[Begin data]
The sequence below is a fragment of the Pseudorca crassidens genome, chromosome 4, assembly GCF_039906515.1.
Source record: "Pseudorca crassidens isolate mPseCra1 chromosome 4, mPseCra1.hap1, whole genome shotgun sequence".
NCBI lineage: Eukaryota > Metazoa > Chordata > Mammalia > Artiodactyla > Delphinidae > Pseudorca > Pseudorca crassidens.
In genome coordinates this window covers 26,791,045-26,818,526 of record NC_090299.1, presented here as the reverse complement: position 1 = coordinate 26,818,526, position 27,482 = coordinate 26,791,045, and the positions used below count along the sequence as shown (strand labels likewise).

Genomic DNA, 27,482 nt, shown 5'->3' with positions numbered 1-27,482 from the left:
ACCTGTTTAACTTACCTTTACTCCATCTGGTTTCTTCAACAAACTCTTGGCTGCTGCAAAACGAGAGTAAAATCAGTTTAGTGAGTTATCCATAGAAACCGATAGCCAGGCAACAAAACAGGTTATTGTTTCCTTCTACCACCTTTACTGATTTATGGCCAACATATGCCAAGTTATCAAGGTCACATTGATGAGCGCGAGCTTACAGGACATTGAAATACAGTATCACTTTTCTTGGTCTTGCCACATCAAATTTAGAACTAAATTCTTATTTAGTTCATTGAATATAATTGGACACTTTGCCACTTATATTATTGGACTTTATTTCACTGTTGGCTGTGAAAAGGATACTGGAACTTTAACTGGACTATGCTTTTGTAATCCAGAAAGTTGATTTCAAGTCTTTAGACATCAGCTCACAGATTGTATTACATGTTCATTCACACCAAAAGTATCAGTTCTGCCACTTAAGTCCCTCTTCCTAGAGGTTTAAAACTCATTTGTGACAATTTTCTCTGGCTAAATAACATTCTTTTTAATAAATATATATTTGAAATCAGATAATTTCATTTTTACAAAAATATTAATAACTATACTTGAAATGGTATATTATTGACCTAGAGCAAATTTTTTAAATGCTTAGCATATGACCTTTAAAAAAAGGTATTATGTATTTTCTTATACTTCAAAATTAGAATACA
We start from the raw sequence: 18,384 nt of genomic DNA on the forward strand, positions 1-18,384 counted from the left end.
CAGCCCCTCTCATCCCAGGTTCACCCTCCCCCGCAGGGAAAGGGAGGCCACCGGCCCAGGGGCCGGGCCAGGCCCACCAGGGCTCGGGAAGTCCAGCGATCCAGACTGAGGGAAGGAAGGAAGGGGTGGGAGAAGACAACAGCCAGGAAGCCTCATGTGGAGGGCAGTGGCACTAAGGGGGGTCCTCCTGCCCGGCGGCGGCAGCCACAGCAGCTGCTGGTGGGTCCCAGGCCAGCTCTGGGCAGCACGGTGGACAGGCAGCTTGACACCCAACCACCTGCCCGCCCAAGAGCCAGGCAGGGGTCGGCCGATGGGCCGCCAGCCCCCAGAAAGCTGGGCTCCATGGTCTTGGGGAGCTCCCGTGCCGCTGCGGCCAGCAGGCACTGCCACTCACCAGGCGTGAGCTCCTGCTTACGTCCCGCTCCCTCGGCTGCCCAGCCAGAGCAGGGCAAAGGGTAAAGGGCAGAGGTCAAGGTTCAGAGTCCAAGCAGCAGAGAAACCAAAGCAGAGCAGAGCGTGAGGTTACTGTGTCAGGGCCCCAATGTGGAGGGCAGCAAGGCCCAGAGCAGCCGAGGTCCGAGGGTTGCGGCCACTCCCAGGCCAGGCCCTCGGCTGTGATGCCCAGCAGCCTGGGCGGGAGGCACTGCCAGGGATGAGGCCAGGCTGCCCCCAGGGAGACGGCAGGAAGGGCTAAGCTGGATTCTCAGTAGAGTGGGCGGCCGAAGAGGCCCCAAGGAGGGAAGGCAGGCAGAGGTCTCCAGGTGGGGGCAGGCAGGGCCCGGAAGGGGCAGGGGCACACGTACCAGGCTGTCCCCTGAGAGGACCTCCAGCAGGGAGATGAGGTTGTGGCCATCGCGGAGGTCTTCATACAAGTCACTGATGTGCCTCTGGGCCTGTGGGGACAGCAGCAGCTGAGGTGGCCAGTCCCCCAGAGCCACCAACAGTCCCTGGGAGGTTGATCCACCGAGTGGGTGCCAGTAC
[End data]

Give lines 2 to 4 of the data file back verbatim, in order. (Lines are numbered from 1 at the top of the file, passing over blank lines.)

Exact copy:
Source record: "Pseudorca crassidens isolate mPseCra1 chromosome 4, mPseCra1.hap1, whole genome shotgun sequence".
NCBI lineage: Eukaryota > Metazoa > Chordata > Mammalia > Artiodactyla > Delphinidae > Pseudorca > Pseudorca crassidens.
In genome coordinates this window covers 26,791,045-26,818,526 of record NC_090299.1, presented here as the reverse complement: position 1 = coordinate 26,818,526, position 27,482 = coordinate 26,791,045, and the positions used below count along the sequence as shown (strand labels likewise).